The translation of foreign documents is performed by a sworn translator, it’s printed on the company’s letterheaded paper and bears its seal just like an official translation. The additional step is the notarial certification of the translator’s signature, who certifies before the notary public his/her right to sign official translations through his/her certificate issued by the Consular Relations Directorate of the Ministry of Foreign Affairs.
Legalised translation of Bulgarian documents intended for abroad
The full translation and legalisation procedure requires an Apostille certification, translation by a sworn translator and a certification of the translator’s signature in the Consular Relations Directorate of the Ministry of Foreign Affairs. Some countries also require an additional certification from the respective embassy. Also, documents issued by Bulgarian institutions usually require special seals “for abroad” in order for the translation and legalisation procedure to be successful.
Example: a certificate of good standing issued by the Registry Agency must bear a special seal certifying the signature of the signatory, in order to go through the legalisation procedure involving Apostille certification and/or certification of the translator’s signature. Similarly, a certificate of declared data, issued by the National Revenue Agency, must bear a similar special seal in order to be legalised and in order for the translation to be duly certified.
Please, keep in mind that civil status documents can be issued by the municipality in a multilingual version pursuant to European standard and in that case no translation and/or legalisation is necessary, and they can be presented directly in the other member states of the EU. If, however, the document is intended for a country outside of the EU or the receiving party insists on Apostille certification, or the municipality cannot issue a multilingual version pursuant to European standard, again a special seal “for abroad” will be needed.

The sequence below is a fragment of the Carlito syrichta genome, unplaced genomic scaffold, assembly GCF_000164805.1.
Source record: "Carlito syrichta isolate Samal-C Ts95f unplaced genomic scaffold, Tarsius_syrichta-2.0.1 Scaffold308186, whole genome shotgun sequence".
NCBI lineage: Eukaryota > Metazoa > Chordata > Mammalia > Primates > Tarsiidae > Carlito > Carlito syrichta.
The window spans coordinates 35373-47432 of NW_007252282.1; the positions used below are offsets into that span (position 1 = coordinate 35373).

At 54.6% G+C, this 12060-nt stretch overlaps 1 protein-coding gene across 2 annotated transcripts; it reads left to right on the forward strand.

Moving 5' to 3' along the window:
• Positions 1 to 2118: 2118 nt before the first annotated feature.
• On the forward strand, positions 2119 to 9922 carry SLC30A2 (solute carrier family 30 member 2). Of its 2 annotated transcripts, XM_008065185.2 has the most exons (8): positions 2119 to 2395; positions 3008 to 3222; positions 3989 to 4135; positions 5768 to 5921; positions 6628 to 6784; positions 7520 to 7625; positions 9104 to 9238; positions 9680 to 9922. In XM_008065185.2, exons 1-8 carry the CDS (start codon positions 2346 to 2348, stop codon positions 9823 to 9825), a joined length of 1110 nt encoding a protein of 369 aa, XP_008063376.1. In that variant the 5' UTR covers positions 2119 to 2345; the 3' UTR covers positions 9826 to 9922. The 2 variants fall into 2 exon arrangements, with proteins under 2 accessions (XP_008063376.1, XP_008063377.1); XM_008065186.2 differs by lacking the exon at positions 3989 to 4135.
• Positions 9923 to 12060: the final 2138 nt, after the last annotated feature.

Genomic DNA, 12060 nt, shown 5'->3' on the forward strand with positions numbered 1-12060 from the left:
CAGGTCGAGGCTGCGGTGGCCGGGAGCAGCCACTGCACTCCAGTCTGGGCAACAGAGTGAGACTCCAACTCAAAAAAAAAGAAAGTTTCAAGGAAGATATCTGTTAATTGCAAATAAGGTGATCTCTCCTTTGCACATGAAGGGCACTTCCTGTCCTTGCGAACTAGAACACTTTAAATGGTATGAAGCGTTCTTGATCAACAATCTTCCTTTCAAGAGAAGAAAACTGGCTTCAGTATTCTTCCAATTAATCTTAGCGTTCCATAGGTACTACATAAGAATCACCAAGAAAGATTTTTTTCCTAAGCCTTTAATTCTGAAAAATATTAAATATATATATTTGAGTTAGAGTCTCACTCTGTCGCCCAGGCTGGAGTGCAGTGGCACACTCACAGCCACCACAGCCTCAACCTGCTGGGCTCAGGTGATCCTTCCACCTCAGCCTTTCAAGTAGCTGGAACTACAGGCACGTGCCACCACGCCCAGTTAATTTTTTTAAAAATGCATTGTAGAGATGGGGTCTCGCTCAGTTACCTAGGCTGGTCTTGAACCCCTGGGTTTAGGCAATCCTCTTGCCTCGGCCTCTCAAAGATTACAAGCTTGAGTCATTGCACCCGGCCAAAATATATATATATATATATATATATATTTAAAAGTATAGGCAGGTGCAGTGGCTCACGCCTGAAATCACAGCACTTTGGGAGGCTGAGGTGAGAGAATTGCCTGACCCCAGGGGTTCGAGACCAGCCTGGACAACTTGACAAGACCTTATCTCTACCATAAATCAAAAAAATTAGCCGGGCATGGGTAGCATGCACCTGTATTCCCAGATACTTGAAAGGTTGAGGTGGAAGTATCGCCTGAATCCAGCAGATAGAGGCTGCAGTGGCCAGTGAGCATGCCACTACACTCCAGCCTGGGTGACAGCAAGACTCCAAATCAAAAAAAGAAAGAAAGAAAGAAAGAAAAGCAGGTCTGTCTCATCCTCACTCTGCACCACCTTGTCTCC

In any case, you should inform the institution issuing the document that it will be legalised for a foreign country, so that they affix the necessary additional seals!
In some cases, it’s sufficient for your document to bear an Apostille, and the translation can be performed in the country for which it’s intended. In that case, the translation would be more expensive but you may be required to choose that option.
We recommend that you get informed in advance about the specific requirements of the receiving party and you contact us before bringing the documents, so that the legalisation procedure goes smoothly and quickly.
If your document requires an official translation and/or legalisation, send us a request here or call us. We will discuss what preliminary certifications you need and send you a price quote depending on the cost of translation and the fees of the respective institutions. Some of them offer ordinary, fast and express order, so the price may vary depending on the period of execution. Here you can see the prices of the most frequently ordered personal documents for translation and legalisation.